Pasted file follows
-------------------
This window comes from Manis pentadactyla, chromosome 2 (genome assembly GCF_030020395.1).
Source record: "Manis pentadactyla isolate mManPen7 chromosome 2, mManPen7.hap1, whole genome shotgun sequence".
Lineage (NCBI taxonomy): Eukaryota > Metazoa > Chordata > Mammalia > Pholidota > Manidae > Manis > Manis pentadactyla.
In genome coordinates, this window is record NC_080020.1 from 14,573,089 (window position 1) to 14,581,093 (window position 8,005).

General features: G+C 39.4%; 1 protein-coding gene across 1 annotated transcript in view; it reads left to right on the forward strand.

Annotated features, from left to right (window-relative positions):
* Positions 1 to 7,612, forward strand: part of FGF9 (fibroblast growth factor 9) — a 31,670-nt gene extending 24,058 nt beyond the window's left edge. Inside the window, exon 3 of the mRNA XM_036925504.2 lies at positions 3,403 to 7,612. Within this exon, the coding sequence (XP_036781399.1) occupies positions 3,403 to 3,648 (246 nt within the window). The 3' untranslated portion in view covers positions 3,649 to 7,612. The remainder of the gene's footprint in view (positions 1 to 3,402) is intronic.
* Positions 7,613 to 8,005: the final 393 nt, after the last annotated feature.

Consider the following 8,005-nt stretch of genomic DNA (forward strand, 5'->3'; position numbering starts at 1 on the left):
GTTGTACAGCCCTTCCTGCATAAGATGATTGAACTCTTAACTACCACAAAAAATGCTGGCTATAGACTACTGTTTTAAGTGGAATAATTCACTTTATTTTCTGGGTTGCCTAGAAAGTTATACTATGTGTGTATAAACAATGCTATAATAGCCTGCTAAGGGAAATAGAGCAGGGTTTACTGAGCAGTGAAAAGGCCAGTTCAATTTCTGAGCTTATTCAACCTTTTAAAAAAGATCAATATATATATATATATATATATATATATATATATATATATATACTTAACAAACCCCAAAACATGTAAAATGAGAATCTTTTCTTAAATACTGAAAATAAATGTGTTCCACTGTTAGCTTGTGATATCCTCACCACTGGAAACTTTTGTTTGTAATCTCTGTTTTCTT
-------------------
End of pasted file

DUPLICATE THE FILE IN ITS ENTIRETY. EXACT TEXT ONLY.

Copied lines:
This window comes from Manis pentadactyla, chromosome 2 (genome assembly GCF_030020395.1).
Source record: "Manis pentadactyla isolate mManPen7 chromosome 2, mManPen7.hap1, whole genome shotgun sequence".
Lineage (NCBI taxonomy): Eukaryota > Metazoa > Chordata > Mammalia > Pholidota > Manidae > Manis > Manis pentadactyla.
In genome coordinates, this window is record NC_080020.1 from 14,573,089 (window position 1) to 14,581,093 (window position 8,005).

General features: G+C 39.4%; 1 protein-coding gene across 1 annotated transcript in view; it reads left to right on the forward strand.

Annotated features, from left to right (window-relative positions):
* Positions 1 to 7,612, forward strand: part of FGF9 (fibroblast growth factor 9) — a 31,670-nt gene extending 24,058 nt beyond the window's left edge. Inside the window, exon 3 of the mRNA XM_036925504.2 lies at positions 3,403 to 7,612. Within this exon, the coding sequence (XP_036781399.1) occupies positions 3,403 to 3,648 (246 nt within the window). The 3' untranslated portion in view covers positions 3,649 to 7,612. The remainder of the gene's footprint in view (positions 1 to 3,402) is intronic.
* Positions 7,613 to 8,005: the final 393 nt, after the last annotated feature.

Consider the following 8,005-nt stretch of genomic DNA (forward strand, 5'->3'; position numbering starts at 1 on the left):
GTTGTACAGCCCTTCCTGCATAAGATGATTGAACTCTTAACTACCACAAAAAATGCTGGCTATAGACTACTGTTTTAAGTGGAATAATTCACTTTATTTTCTGGGTTGCCTAGAAAGTTATACTATGTGTGTATAAACAATGCTATAATAGCCTGCTAAGGGAAATAGAGCAGGGTTTACTGAGCAGTGAAAAGGCCAGTTCAATTTCTGAGCTTATTCAACCTTTTAAAAAAGATCAATATATATATATATATATATATATATATATATATATATATATACTTAACAAACCCCAAAACATGTAAAATGAGAATCTTTTCTTAAATACTGAAAATAAATGTGTTCCACTGTTAGCTTGTGATATCCTCACCACTGGAAACTTTTGTTTGTAATCTCTGTTTTCTT